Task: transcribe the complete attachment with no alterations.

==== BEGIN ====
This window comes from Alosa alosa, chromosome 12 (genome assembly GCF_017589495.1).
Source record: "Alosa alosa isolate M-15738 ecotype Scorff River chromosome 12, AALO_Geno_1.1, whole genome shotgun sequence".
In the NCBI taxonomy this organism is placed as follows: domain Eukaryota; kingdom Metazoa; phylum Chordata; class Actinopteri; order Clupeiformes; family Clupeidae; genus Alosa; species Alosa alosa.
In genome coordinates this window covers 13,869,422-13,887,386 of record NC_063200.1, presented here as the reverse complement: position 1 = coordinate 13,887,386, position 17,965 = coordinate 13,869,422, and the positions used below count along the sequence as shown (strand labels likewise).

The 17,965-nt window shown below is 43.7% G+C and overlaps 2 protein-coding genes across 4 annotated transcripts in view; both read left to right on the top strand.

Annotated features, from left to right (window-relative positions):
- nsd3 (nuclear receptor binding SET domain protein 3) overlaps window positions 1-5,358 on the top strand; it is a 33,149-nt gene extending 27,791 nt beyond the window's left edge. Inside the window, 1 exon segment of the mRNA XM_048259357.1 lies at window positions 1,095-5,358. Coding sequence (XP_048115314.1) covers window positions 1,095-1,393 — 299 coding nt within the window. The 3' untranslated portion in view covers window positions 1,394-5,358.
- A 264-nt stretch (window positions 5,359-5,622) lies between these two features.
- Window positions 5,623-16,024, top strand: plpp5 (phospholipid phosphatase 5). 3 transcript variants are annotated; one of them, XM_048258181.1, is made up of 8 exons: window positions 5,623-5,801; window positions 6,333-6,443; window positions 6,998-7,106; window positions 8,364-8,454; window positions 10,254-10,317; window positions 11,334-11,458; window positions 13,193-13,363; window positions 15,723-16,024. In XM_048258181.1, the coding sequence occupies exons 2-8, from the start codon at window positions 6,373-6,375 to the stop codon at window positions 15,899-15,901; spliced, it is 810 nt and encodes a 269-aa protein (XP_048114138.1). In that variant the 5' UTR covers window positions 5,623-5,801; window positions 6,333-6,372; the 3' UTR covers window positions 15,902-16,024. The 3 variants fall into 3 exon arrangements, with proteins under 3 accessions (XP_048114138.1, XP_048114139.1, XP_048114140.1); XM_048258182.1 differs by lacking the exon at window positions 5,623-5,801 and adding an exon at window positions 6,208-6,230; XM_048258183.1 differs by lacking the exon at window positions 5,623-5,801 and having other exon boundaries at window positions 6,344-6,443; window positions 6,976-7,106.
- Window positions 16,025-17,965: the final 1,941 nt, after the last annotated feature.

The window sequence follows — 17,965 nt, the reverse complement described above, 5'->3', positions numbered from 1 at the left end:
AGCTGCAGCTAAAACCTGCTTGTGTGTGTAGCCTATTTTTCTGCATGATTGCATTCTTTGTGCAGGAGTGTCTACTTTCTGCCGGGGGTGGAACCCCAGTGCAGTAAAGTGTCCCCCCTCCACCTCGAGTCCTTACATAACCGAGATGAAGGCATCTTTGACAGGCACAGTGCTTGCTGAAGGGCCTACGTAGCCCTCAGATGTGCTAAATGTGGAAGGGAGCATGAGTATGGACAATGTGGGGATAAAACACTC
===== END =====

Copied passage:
This window comes from Alosa alosa, chromosome 12 (genome assembly GCF_017589495.1).
Source record: "Alosa alosa isolate M-15738 ecotype Scorff River chromosome 12, AALO_Geno_1.1, whole genome shotgun sequence".
In the NCBI taxonomy this organism is placed as follows: domain Eukaryota; kingdom Metazoa; phylum Chordata; class Actinopteri; order Clupeiformes; family Clupeidae; genus Alosa; species Alosa alosa.
In genome coordinates this window covers 13,869,422-13,887,386 of record NC_063200.1, presented here as the reverse complement: position 1 = coordinate 13,887,386, position 17,965 = coordinate 13,869,422, and the positions used below count along the sequence as shown (strand labels likewise).

The 17,965-nt window shown below is 43.7% G+C and overlaps 2 protein-coding genes across 4 annotated transcripts in view; both read left to right on the top strand.

Annotated features, from left to right (window-relative positions):
- nsd3 (nuclear receptor binding SET domain protein 3) overlaps window positions 1-5,358 on the top strand; it is a 33,149-nt gene extending 27,791 nt beyond the window's left edge. Inside the window, 1 exon segment of the mRNA XM_048259357.1 lies at window positions 1,095-5,358. Coding sequence (XP_048115314.1) covers window positions 1,095-1,393 — 299 coding nt within the window. The 3' untranslated portion in view covers window positions 1,394-5,358.
- A 264-nt stretch (window positions 5,359-5,622) lies between these two features.
- Window positions 5,623-16,024, top strand: plpp5 (phospholipid phosphatase 5). 3 transcript variants are annotated; one of them, XM_048258181.1, is made up of 8 exons: window positions 5,623-5,801; window positions 6,333-6,443; window positions 6,998-7,106; window positions 8,364-8,454; window positions 10,254-10,317; window positions 11,334-11,458; window positions 13,193-13,363; window positions 15,723-16,024. In XM_048258181.1, the coding sequence occupies exons 2-8, from the start codon at window positions 6,373-6,375 to the stop codon at window positions 15,899-15,901; spliced, it is 810 nt and encodes a 269-aa protein (XP_048114138.1). In that variant the 5' UTR covers window positions 5,623-5,801; window positions 6,333-6,372; the 3' UTR covers window positions 15,902-16,024. The 3 variants fall into 3 exon arrangements, with proteins under 3 accessions (XP_048114138.1, XP_048114139.1, XP_048114140.1); XM_048258182.1 differs by lacking the exon at window positions 5,623-5,801 and adding an exon at window positions 6,208-6,230; XM_048258183.1 differs by lacking the exon at window positions 5,623-5,801 and having other exon boundaries at window positions 6,344-6,443; window positions 6,976-7,106.
- Window positions 16,025-17,965: the final 1,941 nt, after the last annotated feature.

The window sequence follows — 17,965 nt, the reverse complement described above, 5'->3', positions numbered from 1 at the left end:
AGCTGCAGCTAAAACCTGCTTGTGTGTGTAGCCTATTTTTCTGCATGATTGCATTCTTTGTGCAGGAGTGTCTACTTTCTGCCGGGGGTGGAACCCCAGTGCAGTAAAGTGTCCCCCCTCCACCTCGAGTCCTTACATAACCGAGATGAAGGCATCTTTGACAGGCACAGTGCTTGCTGAAGGGCCTACGTAGCCCTCAGATGTGCTAAATGTGGAAGGGAGCATGAGTATGGACAATGTGGGGATAAAACACTC